Plain Dealer Shut Out of Awards Because It Didn't Enter (Update)


Update: Clifford Anthony, whose title is "Immediate Past President" of the SPJ's Cleveland Pro Chapter, writes to let us know that the PD is, like, really really good buds to the SPJ. Enjoy:

We write to assure the readers of Scene that The Plain Dealer is a longtime, staunch supporter of the Society for Professional Journalists at the local, state and national levels.

Recent examples include:

· In April, the Plain Dealer held several workshops at its conference rooms for the SPJ Region 4 Conference. PD editors and reporters trained 100 plus young members of SPJ in research, investigative journalism, photo and video techniques, and more.

· Plain Dealer columnist Regina Brett, a Pulitzer finalist, was the keynote speaker at the Region 4 Conference.

· Susan Goldberg, editor of The Plain Dealer, was the featured speaker at SPJ’s program titled “Newspapering in the Internet Age” on Feb. 19, 2009 at The City Club.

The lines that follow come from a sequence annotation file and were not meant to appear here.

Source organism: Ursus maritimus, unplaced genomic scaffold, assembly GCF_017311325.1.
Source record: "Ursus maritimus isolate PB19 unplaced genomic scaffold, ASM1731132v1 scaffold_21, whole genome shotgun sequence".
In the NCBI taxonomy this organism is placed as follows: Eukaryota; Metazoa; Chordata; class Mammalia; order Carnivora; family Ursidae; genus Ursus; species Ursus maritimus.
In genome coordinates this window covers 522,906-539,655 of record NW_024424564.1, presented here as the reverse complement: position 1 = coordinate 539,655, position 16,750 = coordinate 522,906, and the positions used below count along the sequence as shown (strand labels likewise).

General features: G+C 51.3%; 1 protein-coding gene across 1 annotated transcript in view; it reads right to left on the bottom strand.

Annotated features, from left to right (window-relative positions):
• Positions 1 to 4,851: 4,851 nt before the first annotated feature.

· In 2008, Pulitzer Prize winning Plain Dealer columnist Connie Schultz was the keynote speaker at the Founders’ Day Dinner of the Central Ohio Pro Chapter of SPJ.

We urge all professional journalists to become actively engaged in SPJ, where we are committed to excellence.

Cliff Anthony, ­ Immediate Past President, Cleveland Pro Chapter

Claudia Taller, ­ President, Cleveland Pro Chapter

Mike Lorz, ­Coordinator, Ohio’s Best Journalism, an awards program produced jointly by the Central Ohio, Cincinnati and Columbus chapters of SPJ.


The Ohio of Society of Professional Journalists announced annual award winners last month, and the Plain Dealer scored no wins. While Scene takes the occasional shot at the larger newspaper, we’re not naïve enough to think it didn’t deserve any. The lack of recognition struck us as curious.

After some internal debate, the SPJ told Scene the PD didn’t enter the contest. If it was a cost-cutting measure, it was a miserly one. Entries cost $30 each, and after a busy year covering the County Corruption Scandal and taking down Cuyahoga County Sheriff Gerald McFaul, the paper could have called its shots. $150 is a small price to pay for some prestige and morale.

About The Author

Vince Grzegorek

Vince Grzegorek has been with Scene since 2007 and editor-in-chief since 2012. He previously worked at Discount Drug Mart and Texas Roadhouse.
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